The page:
A desk review based on studying available literature on girls, women and HIV/AIDS in eastern Africa. This study focuses on girls, women and HIV/AIDS in Eastern African Region. It covers Kenya, Uganda, Tanzania, Eritrea, Ethiopia, Somalia, Sudan, Rwanda and Burundi.
Countries around the world have achieved huge gains in primary education, reaching a world average of 83.8 percent in net primary enrollment. However, large numbers of students still do not complete primary education, and even fewer continue on to secondary school.
Education has been cited by several well-respected sources, including the World Bank, as one of the most important factors in helping to prevent this group from contracting HIV and AIDS.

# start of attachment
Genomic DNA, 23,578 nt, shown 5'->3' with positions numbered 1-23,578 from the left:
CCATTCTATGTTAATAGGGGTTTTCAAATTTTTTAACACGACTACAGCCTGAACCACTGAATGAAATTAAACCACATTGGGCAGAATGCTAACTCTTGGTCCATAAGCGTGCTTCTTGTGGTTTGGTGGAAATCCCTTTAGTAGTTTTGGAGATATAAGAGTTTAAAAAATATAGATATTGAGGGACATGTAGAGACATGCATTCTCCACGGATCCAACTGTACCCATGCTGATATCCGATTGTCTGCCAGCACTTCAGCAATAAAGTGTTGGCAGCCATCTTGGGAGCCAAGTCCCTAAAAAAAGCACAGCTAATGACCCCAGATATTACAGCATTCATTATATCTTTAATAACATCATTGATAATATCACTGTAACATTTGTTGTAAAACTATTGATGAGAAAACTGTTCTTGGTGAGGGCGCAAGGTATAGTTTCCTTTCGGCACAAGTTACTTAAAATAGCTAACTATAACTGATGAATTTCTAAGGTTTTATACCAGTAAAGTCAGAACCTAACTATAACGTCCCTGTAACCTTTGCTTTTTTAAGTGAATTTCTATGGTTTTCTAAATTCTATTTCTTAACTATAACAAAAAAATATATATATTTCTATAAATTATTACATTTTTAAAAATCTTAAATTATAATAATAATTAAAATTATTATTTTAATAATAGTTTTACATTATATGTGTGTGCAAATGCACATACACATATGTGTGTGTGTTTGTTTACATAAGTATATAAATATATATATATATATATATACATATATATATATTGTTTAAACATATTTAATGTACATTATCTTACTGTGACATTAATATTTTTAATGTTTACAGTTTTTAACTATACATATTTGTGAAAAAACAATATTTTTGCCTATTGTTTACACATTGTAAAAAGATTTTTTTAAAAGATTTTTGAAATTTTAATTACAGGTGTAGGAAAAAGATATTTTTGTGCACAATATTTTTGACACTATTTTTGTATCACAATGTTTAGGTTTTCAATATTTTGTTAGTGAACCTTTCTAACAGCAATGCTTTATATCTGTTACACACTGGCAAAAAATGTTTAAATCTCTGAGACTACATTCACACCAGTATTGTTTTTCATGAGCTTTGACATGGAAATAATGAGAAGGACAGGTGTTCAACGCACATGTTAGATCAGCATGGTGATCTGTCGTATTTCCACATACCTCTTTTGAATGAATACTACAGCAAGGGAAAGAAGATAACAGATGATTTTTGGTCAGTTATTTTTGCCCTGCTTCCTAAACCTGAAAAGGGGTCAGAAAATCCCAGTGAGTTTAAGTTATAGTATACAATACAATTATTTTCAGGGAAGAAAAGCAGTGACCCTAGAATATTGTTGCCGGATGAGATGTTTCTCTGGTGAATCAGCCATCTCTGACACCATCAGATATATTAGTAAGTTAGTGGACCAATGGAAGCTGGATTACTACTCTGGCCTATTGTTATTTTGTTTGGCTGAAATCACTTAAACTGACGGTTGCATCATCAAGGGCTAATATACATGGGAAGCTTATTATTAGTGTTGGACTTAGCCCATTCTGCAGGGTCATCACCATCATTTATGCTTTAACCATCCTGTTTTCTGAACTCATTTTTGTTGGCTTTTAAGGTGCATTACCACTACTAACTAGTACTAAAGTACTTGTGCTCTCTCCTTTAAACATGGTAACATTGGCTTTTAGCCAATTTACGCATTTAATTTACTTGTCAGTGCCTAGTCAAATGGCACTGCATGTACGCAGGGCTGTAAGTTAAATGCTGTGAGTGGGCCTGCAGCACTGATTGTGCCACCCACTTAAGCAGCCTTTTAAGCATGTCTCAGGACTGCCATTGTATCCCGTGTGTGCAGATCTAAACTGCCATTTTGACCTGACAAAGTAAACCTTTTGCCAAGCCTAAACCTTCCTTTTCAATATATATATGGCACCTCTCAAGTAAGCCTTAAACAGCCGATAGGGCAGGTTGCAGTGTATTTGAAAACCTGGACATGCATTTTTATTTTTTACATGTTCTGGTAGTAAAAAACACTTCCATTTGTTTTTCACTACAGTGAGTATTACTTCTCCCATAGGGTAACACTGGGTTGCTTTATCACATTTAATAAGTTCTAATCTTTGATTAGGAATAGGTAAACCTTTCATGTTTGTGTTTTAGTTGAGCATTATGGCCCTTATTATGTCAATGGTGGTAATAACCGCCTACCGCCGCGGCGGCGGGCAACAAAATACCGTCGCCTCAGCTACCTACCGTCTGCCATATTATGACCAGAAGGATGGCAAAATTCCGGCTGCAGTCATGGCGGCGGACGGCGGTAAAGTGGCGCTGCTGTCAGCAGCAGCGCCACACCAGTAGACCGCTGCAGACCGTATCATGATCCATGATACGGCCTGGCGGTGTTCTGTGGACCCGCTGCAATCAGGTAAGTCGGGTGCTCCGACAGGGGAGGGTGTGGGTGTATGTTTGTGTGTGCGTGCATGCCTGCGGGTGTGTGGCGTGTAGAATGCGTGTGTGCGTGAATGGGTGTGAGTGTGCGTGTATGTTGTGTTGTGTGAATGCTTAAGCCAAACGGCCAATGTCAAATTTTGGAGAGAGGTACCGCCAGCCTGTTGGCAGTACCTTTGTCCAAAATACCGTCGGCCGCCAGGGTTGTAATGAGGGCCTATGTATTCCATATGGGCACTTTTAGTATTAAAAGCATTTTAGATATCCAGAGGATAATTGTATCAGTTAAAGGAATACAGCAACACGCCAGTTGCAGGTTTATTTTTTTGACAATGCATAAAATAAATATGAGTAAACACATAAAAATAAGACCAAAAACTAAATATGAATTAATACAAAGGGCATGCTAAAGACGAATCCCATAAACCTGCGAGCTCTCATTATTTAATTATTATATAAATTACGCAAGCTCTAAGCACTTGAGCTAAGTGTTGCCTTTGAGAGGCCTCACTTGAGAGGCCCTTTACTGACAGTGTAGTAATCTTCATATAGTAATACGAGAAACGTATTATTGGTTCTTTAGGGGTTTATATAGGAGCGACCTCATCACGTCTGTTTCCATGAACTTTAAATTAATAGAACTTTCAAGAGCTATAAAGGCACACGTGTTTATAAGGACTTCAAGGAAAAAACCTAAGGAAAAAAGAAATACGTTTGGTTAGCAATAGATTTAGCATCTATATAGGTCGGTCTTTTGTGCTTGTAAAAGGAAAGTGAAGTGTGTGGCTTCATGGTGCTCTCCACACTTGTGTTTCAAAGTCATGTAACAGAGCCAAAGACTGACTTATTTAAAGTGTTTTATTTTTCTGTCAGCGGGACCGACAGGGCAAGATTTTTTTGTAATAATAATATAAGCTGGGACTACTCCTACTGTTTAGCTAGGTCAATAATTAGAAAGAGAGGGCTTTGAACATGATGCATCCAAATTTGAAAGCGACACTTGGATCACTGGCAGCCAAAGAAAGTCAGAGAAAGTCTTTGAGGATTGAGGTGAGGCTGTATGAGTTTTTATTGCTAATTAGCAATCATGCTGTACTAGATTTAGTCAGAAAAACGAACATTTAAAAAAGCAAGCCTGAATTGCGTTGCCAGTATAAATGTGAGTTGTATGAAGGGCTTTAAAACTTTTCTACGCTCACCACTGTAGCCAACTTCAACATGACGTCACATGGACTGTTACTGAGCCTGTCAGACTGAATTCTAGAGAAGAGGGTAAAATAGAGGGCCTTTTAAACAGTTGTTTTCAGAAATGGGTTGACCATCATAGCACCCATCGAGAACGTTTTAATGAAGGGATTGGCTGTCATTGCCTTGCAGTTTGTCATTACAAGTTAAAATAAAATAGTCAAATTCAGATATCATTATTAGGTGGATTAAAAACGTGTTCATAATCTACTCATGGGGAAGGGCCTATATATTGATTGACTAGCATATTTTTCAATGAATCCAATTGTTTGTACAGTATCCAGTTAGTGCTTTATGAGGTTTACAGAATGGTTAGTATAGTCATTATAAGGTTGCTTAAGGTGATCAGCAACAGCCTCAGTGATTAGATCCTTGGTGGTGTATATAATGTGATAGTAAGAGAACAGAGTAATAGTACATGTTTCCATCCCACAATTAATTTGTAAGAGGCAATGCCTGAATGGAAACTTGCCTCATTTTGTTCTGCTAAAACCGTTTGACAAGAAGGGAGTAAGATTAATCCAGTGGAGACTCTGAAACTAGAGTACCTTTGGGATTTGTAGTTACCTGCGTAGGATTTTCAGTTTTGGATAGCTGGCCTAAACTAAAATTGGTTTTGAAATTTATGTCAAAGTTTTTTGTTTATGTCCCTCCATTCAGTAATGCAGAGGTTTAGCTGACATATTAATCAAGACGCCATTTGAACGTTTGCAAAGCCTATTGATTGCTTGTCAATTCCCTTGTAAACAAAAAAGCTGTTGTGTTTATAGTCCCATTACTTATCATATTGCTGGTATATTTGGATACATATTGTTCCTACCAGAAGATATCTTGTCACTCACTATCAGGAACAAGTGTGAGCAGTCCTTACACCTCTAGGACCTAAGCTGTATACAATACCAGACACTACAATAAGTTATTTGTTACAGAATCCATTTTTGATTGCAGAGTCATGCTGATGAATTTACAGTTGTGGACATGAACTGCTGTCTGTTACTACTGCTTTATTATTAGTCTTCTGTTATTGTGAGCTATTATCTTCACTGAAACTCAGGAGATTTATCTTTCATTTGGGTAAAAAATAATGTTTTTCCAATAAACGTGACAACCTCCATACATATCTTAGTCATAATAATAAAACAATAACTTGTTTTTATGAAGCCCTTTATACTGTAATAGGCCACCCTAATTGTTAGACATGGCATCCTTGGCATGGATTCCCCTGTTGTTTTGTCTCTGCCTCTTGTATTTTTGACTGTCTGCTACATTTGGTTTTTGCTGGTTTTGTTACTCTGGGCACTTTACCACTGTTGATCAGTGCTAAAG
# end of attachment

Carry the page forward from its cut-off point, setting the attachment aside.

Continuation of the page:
This document provides an overview of the sexuality needs of teacher trainees in Kenya and sexuality in Kenya's primary teacher education syllabus.
This document is a review of the scientic evidence and practice experience in providing what has come to be called psychosocial programming and support for children infected with and affected by HIV, and their caregivers.
South African teachers treatment advocacy.
The world must take urgent account of the specific impact of AIDS on children, or there will be no chance of meeting Millennium Development Goals (MDG) 6 - to halt and begin to reverse the spread of the disease by 2015.
This is the year that the world will miss the first, and most critical of all the Millennium Development Goals - gender parity in education by 2005.
Governments in sub-Saharan Africa have failed to address the extraordinary barriers to education faced by children who are orphaned or otherwise affected by HIV/AIDS. An estimated 43 million school-age children do not attend school in the region.
Children make up half the population of many African countries, and the proportion is growing.Yet, when it comes to decisions about Africa's problems and its future, they are rarely central to the debate.